National Avg. Salary$183,180 More Salary Data →
Job Growth Rate10.3% More Growth Data →
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- High Income Potential
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Pediatricians are physicians who specialize in providing medical care for children from birth to age 18. They monitor the development of their patients, treat injuries and illnesses, and provide health education to both patients and their parents to ensure healthy growth and development.
The following job responsibilities are common for individuals in pediatrician roles:
- Monitor the growth and development of patients and notify parents of concerns
- Educate parents and patients on the differing needs of children as they grow and age
- Schedule and administer immunizations, and perform regular physical examinations
- Treat patient illnesses and injuries
- Education teenage patients on safe-sex practices to ensure long-term health
A Day in the Life
Pediatricians are physicians who specialize in providing medical care for newborns, toddlers, children, and teenagers. They treat diseases, injuries, systemic disorders, and infections which affect children from birth to age 18. When patients arrive at the pediatrician’s office, the pediatrician reviews the patient’s case history, conduct interviews of both the patient and parents, performs physicals and diagnostic tests, and analyzes all findings to issue either a bill of good health or a prognosis and treatment recommendation.
A major responsibility of pediatricians is observing the growth and development of patients. The pediatrician monitors both physical and mental development to ensure that patients are developing naturally. When a pediatrician notices that a patient is not developing as expected, he/she must perform tests to eliminate suspicions of developmental disorders. The pediatrician may diagnose issues like ADHD or autism, and may refer the parent to other healthcare professionals for treatment.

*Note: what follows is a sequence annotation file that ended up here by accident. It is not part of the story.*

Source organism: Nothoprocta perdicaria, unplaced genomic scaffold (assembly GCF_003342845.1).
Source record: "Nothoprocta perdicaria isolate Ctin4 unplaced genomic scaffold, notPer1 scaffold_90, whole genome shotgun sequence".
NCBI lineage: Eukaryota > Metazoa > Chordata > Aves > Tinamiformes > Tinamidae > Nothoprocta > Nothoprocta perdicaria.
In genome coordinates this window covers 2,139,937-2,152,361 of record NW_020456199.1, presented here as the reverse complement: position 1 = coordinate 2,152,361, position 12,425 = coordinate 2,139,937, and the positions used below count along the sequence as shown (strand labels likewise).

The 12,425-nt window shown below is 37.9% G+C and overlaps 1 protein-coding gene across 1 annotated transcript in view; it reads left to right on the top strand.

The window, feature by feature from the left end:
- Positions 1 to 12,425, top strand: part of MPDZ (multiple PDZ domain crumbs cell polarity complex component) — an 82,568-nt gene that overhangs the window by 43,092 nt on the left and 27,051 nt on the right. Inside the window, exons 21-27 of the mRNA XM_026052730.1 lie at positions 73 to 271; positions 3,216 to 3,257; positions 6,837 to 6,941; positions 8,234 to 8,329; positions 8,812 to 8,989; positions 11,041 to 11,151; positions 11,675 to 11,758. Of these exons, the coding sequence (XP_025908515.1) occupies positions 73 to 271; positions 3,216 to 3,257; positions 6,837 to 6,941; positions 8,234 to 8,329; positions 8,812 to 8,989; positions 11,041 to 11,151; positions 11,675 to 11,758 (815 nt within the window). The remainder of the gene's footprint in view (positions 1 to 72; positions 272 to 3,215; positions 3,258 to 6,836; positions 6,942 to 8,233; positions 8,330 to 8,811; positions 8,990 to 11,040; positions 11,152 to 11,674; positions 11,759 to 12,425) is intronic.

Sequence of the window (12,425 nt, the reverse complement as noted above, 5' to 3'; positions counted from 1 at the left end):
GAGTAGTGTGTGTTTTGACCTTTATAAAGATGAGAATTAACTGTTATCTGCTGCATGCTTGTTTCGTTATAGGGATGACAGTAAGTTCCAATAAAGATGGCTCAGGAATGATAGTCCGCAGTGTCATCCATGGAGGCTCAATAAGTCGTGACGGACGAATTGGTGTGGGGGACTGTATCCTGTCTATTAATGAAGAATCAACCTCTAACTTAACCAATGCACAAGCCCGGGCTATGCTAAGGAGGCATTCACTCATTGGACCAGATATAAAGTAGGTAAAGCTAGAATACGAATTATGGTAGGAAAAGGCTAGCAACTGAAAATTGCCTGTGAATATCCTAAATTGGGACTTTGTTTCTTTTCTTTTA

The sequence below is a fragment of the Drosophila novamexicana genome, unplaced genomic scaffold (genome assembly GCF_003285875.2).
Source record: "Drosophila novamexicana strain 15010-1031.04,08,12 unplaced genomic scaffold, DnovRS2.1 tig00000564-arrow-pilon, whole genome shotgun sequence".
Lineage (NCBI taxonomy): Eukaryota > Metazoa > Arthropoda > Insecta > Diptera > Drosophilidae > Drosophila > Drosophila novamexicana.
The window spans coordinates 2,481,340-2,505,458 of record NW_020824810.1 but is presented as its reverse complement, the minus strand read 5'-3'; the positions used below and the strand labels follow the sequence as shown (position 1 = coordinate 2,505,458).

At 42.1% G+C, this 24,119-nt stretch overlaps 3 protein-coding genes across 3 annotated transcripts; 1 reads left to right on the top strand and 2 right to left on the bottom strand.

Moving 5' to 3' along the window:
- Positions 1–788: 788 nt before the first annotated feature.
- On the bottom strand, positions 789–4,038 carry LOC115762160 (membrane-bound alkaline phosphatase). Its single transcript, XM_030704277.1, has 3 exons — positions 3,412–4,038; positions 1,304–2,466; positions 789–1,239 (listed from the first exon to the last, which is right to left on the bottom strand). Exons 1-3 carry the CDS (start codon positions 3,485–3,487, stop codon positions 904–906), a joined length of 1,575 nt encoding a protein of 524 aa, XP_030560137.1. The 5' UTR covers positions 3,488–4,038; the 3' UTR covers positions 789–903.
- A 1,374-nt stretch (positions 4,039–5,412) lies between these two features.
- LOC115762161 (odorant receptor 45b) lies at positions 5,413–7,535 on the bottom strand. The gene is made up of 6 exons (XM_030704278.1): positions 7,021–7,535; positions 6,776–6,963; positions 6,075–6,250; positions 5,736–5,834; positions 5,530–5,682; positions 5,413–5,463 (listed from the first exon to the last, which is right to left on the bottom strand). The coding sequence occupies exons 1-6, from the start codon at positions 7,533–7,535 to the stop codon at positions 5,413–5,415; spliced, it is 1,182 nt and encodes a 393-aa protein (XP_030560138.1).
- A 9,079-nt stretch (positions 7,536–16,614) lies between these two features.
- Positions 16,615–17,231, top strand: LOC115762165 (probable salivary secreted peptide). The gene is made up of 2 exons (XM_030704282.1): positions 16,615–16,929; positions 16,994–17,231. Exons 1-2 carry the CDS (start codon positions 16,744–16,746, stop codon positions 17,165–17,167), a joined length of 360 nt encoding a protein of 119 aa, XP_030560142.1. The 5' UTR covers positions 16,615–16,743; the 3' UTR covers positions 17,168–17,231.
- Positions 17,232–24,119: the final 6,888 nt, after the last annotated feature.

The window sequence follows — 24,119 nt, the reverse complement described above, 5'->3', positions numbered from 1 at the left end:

As children get older and move into their pre-teen and teenage years, pediatricians commonly see the patients without parents present. This allows the pediatrician to discuss any concerns with the patient privately. The pediatrician is tasked with educating older patients about sexually-transmitted diseases and safe-sex practices. While parents can be bothered by not being able to enter the exam room with their teenage children, it is important for the pediatrician to get honest information about the child’s behaviors to ensure lifelong health.
Typical Work Schedule
Pediatricians commonly work full-time schedules, mostly during normal business hours. Overtime is common in this field, and pediatricians may be required to be on call to handle patient emergencies.
Pediatricians may work for hospitals or in private practices. In private practices, pediatricians commonly either work for another provider, share a practice with one or more other pediatricians, or operate their own practices as self-employed physicians.